FEATURED COLUMNIST: TALES FROM THE CARIBBEAN

Dave (everybody called him Shark Boy) returned to the party, his face burning from the conversation he had had with Big Jessie. As he looked out over Cruise Bay he saw his Dad’s dinghy slowly motoring towards the Flying Circus. He knew something was heavy on his Dad’s mind because it wasn’t like him to go that slow—ever.

Then all these churning thoughts were interrupted when the Sheriff and his deputies arrived and finished off the chowder while they passed around free campaign buttons, butane lighters and leaflets with the Sheriff’s friendly face on them. Reporters from the St. Thomas Herald and the Virgin Island Times were there, and one reporter was already asking the Sheriff embarrassing questions. One questioned the Sheriff about the unsolved murder of one of his deputies while others took notes, but before the Sheriff could respond, Big Jesse accused the reporter of being a “nabob of negativism,” grabbed him by the scruff of his neck and the seat of the pants, and pitched him down the hill—head over heels towards the public dock. After the reporter regrouped he shook his fist and shouted, “I’ll be back,” but Jesse said, “If you do, it’ll be the biggest and last mistake that you ever make.”

After that, the other reporters confined their questions to those of a less sensitive nature. The Island Boys Marimba Band charged the crowd’s enthusiasm and while they danced in the street the Sheriff delivered one of his finest speeches on family values and personal integrity.

After the rally, Jesse asked Dave to escort Lady Darlene back to his condominium because there was something he wished to discuss with his father.
The moon was full and as Dave walked Darlene home she asked him, “What’s your middle name? I don’t feel comfortable calling you Shark Boy or David.”
“Well Madame,” Dave answered, “My middle name is Enzo. My Dad is a Grand Prix racing enthusiast and he so admired Italy’s Enzo Ferrari and his racing team that he named me Enzo.”

“Oh, Enzo … may I call you Enzo?” asked Darlene.

“Madame, you may call me whatever you like,” Dave said, blushing and looking down at the path as they walked towards the condo.

“Enzo, you’re such a handsome young man!”

“What should I call you?” asked Enzo.

“You can call me Lillie, that’s my middle name,” said Darlene.

“Miss Lillie, I’m shy around women,” said Enzo.

“Please just call me Lillie, without the Miss, I want to be your special friend,” said Lillie. And before they arrived at the condo, she had asked him how old he was, and if he had ever had a girl friend.

“I’m fifteen and no, I’ve never had a girl friend because my Mom said I should wait until I’m finished with college, and right now I’m only a freshman in high school.”

“Enzo, I wish your mother would take little ol’ me sailing!”

“My Mom’s name is Jini,” he said as he handed her his mother’s business card.

“She does sunrise cruises, afternoon snorkel trips, and sunset cruises, whichever you prefer. It depends on how much money you want to spend.”

“Enzo, I want to sail the whole day with you and your mother. Will you sail the boat for us, while we chat each other up? And don’t worry about the money,” she added, “your mother can just send Jesse the bill.”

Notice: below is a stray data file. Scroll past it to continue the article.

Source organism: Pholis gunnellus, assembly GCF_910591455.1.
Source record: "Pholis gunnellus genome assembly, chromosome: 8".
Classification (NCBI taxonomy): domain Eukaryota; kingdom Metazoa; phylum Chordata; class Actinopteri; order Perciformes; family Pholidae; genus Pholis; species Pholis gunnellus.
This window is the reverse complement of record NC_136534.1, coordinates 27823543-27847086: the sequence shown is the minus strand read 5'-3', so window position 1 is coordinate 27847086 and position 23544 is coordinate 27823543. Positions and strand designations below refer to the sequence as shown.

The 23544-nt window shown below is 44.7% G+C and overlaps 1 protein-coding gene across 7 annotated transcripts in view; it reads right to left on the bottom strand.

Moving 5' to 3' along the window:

When the two friends reached their destination, before Enzo knew what was happening, Lillie hugged him, kissed him on the lips, and said with an inviting smile, “Good night, Enzo.”

Dave was shocked, but after he regained his composure he headed straight for Boss Penny’s bar to see if his Mom was there. He could hardly wait to tell her about Lillie and ask what she had meant by “special friend.”

When he arrived at the bar, a drunk was sprawled on his back outside the front door. Dave jokingly asked the man if Penny had given him the bum’s rush, and the drunk mumbled, “Yeah, but she had another woman with her!”

Dave’s mom wasn’t at the bar so he called her on his cell phone and asked if he could stay aboard Dream Weaver tonight. His mom had just finished talking with Lillie, and she asked him to go back to Jesse’s place and bring Lillie with him to the public dock, so she could pick them up in her dinghy. Lillie had already hired Dave’s mom for an all-day sail the next day. The two of them might as well stay aboard Dream Weaver tonight, she said, and save a dingy trip in the morning.

Dave was surprised at how quickly things had happened, but he didn’t mind bringing Lillie to the dock because he liked her. It was only a short hike from Jesse’s place to the public dock and by the time Lillie and he arrived there, Jini was already waiting for them. Dave introduced Lillie to his mom, and they were headed for Dream Weaver’s mooring when he noticed, a good way off, the Flying Circus with Jesse’s boat tethered off its stern.

On board that distant vessel, Jesse was at that very moment asking the Captain point-blank, “Who’s Wendy?”

After a long silence, the Captain said, “I taught her how to sail a long time ago, but I don’t want to talk about it now. I do want to talk to you about another problem. Dave thinks he’s found Black Beard’s missing gold in a cave over on Lovango. The problem is if anybody attempts to enter that cave they run the risk of being buried alive in a cave-in. We need your mining expertise to safely excavate that cave without getting anybody killed.”

Jesse answered bluntly, “What’s in it for me?” To be continued …

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John Stark

The author of the "Tales from the Caribbean" fictional column. He attended school at Waynedale Elementary, Maplewood, Elmhurst HS in the Waynedale area. John had 25 years of professional writing experience when he passed away in 2012. > Read Full Biography > More Articles Written By This Writer